The uses we find for these technologies are beyond any one person’s comprehension, and were of course well beyond my imagination, when I pitched the idea for the article to Victor Navasky in a dark bar near the UC-Berkeley campus in the Spring of 1993. For most users, the Internet and smartphones are indistinguishable from magic. Count me among that number.
Dan Lehrer had this to say:
I remember that at the time, the “information superhighway” (and thank goodness that term has retired) was a hot topic in newspapers, but it was still a vague concept to most people. This story was really one of the first to explain to non-computer-friendly people what the Internet actually was and what it did.
A couple of things jumped out at me when rereading the article that Kevin, Tim and I wrote in the Pleistocene. The biggest is that we were even called upon to explain what the Internet was in the first place. We now take the Internet for granted—we expect to be able to scroll through epic cat fail videos, make free overseas video calls, and get free shipping. The Internet is seamlessly integrated into our daily lives. That’s why it should be a public utility, right? But except for college students and early adopters who joined private virtual communities like Marin County’s the WELL (which stood for Whole Earth ‘Lectronic Link) the promise of the Internet bordered on science fiction at that time. Indeed, in the article, we briefly mention that the Internet may become “primarily a conduit for watching movies, banking at home and shopping” but downplayed this aspect of the piece—it was kind of like a flying car.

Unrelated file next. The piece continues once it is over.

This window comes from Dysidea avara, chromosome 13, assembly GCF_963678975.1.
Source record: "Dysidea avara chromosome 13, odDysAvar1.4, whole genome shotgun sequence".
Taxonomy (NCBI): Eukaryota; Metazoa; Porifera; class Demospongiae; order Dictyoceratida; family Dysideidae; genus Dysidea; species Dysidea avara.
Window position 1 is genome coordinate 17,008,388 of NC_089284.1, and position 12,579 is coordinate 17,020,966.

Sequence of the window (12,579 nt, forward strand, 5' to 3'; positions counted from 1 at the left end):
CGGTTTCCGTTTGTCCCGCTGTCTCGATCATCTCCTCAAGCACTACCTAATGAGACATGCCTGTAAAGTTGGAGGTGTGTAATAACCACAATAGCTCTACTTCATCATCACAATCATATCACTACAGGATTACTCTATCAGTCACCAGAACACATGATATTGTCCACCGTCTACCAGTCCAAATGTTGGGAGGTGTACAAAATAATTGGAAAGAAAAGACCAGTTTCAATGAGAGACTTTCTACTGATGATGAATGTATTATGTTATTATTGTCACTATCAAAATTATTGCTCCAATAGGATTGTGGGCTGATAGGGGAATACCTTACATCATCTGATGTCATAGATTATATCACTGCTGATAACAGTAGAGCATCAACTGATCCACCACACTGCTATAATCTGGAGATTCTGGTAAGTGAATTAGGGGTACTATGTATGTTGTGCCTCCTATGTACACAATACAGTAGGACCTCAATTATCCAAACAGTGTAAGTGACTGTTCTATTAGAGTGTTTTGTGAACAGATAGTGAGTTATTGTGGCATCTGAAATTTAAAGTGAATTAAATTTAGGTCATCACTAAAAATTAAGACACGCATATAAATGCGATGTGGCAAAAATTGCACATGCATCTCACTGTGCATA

The other major thing about the story is that the issues are the same now—completely, exactly the same—as they were back when Mosaic was the best browser around (and it was slow and crashed a lot). Marketing companies using browsing habits to invade privacy? Monopolistic megacorporations limiting access to competitors? Encryption as a way of protecting privacy? Check, check and check. The forms of communication that we use on the Internet have changed—newsgroups to Facebook—but the implications of what we do online and how we do it remain.